A&E » Arts

Artist Waterous takes 'love' to the streets of The Bahamas

Canadian painter releases video about the aftermath of Hurricane Matthew

by

comment

Canadian artist Jane Waterous was preparing to film some videos of paintings for her social media, and then she was hit by a hurricane. Literally.

Waterous, a painter of international renown who is represented by Whistler Contemporary Gallery, has lived in the Bahamas for almost 20 years and was at home when Hurricane Matthew passed through the island chain two weeks ago.

"I was planning to launch my social media and get into the 21st century. Much to my children's chagrin, I have been living in the olden times," she laughs.

"We were going to make little vignettes, content for Instagram and YouTube and whatnot. We arrive on Monday, and (Hurricane) Matthew arrived on Wednesday and changed all our plans."

The Bahamian media is calling the Category 4 hurricane the worst to directly hit the country since 1929. Some areas were completely flattened, Waterous says.

"So many were left homeless, without roofs, without supplies, food, power. Many still don't have water. It was devastating," she says.

So she created a different kind of film.

"After the storm, we originally went out to film the devastation, the trees down, the flooding. We went to where the true victims were, the people who don't have the money or means to repair," Waterous says.

"What we really found were these people who were so thankful that it was over, thankful they survived, that much of what they had also survived. They were out on the streets, doing what they normally do.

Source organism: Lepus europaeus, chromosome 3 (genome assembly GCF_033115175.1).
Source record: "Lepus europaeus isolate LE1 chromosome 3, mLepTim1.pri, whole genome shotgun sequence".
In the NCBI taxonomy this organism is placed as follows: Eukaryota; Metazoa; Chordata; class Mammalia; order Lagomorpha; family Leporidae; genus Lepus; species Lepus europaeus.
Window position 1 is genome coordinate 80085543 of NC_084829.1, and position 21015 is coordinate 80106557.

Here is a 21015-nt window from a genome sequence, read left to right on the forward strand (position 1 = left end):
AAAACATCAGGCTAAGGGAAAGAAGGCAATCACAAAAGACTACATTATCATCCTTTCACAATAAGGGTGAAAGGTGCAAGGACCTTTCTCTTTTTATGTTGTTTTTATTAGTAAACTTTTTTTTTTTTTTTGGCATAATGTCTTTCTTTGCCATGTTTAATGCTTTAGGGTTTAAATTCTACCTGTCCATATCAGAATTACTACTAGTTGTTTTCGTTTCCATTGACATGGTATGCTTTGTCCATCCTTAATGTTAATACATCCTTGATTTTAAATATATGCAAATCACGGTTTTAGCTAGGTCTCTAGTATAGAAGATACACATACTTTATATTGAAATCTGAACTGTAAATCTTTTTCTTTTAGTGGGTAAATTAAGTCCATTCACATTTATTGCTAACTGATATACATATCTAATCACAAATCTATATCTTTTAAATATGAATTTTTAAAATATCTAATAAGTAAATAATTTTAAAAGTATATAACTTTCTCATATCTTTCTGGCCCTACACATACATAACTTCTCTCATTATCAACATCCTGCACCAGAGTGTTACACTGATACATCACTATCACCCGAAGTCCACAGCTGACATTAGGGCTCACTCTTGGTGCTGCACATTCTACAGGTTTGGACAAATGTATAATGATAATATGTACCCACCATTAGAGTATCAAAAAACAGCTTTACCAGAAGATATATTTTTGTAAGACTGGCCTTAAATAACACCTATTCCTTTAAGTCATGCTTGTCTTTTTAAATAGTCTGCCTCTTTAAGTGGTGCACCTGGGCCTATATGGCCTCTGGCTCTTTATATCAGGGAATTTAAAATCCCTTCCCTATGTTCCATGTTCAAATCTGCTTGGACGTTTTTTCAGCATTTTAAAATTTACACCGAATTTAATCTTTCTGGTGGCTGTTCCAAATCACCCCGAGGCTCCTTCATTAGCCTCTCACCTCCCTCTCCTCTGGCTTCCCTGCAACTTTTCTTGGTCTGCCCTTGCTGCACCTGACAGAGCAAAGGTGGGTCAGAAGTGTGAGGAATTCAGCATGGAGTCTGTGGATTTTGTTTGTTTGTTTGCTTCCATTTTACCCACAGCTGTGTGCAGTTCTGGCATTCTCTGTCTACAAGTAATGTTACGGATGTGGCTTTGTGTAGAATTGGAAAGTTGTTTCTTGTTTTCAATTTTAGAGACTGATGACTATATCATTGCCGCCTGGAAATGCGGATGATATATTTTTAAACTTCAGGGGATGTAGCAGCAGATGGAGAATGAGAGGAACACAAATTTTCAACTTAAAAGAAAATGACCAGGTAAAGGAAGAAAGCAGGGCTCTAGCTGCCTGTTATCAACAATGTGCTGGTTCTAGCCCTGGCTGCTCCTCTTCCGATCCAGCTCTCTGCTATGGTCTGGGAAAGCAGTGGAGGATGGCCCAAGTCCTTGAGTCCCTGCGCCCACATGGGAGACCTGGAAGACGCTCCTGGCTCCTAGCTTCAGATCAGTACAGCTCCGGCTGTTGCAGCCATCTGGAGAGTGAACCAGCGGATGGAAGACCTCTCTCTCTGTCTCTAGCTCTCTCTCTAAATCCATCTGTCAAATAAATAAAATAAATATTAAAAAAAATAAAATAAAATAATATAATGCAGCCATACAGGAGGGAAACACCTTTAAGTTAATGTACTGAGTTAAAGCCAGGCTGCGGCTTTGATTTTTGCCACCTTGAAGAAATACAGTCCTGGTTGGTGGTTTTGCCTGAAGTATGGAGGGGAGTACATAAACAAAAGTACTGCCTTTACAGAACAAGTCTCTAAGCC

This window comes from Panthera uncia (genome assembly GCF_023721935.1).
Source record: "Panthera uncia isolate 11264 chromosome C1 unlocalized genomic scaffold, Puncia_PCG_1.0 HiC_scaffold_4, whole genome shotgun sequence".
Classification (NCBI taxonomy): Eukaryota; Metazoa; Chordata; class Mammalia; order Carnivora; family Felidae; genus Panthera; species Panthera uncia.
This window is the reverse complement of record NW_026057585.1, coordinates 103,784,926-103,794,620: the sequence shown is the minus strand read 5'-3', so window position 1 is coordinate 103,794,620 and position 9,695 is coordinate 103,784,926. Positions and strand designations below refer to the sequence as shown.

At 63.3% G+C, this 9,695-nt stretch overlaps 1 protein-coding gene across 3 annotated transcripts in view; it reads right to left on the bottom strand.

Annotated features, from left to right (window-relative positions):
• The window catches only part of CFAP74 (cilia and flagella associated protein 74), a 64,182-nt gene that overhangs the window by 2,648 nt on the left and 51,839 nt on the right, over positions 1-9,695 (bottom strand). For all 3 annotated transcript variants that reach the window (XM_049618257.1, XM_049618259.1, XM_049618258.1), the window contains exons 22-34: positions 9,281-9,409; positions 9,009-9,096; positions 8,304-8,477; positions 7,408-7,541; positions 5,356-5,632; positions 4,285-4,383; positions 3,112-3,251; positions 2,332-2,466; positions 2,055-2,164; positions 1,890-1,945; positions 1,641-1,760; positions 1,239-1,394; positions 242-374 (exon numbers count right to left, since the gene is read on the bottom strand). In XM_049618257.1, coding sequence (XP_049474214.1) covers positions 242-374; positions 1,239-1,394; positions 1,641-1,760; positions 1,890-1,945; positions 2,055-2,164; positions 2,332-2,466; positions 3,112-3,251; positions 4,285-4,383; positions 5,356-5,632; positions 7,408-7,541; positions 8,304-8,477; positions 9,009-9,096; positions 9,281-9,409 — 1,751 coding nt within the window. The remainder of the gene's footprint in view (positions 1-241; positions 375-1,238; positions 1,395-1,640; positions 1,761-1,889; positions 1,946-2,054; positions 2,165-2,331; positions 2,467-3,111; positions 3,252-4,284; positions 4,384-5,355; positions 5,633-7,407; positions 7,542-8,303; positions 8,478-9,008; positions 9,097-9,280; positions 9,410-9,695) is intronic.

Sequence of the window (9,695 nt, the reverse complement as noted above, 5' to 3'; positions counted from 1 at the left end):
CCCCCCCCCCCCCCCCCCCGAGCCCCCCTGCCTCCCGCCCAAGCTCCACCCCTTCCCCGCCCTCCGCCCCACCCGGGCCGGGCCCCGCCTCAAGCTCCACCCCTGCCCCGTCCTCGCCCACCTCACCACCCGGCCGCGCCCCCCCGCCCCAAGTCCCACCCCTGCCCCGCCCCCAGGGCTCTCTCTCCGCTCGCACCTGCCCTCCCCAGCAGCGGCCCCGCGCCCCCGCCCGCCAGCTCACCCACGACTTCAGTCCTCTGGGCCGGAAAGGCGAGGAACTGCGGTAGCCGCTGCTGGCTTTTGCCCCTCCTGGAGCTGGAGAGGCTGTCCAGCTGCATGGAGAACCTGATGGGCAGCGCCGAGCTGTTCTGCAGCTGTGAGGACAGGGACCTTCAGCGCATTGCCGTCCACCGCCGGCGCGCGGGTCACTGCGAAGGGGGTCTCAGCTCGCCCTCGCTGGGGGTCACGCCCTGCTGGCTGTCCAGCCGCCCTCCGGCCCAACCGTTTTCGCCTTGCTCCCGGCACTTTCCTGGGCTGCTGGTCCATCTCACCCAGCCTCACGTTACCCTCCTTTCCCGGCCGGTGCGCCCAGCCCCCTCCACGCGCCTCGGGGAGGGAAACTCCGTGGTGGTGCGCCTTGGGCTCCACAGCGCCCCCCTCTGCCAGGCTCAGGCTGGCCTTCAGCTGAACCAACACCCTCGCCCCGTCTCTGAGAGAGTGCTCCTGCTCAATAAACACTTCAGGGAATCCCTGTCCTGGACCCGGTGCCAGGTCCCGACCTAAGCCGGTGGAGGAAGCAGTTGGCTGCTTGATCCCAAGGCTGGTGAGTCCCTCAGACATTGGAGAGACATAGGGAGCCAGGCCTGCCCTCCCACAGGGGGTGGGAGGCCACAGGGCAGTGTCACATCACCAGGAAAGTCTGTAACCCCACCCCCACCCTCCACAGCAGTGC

"The kids were playing. Life has a way of moving forward. And that's what we caught."

The resulting video, called Share the Love, is a snapshot of people cleaning up, pulling together and helping each other. Interspersed are four of Waterous's paintings, spelling out the word "LOVE." It was an attempt to capture a great spirit, she said.

"None of the people in the film I knew. Nothing was rehearsed, they weren't told what to do," she says.

"They didn't have to hold the 'LOVE.' They wanted to. We had nine hours of that. People calling their neighbours over and holding their babies. The video was a snippet of what could have been a half-hour TV show."

The film to date has had over 25,000 views.

"We filmed for two days, cut it for a day and threw it up on social media immediately. People have asked me what I will do with it and I want to use it to get as much exposure as possible for the Bahamians," Waterous says.

"I've had a lot of phone calls from people asking me if the islands are still up and running. The biggest source of income for the island is tourism and so many trips have been cancelled already, even though the hotels are open.

"The world needs to know that the islands are as beautiful as ever. The video wasn't made for that and I'm not targeting it. It's not a commercial, but more of a glimpse of some extraordinary people who can smile in the wake of devastation."

To see Share the Love visit www.facebook/janewaterous.

Tags

Add a comment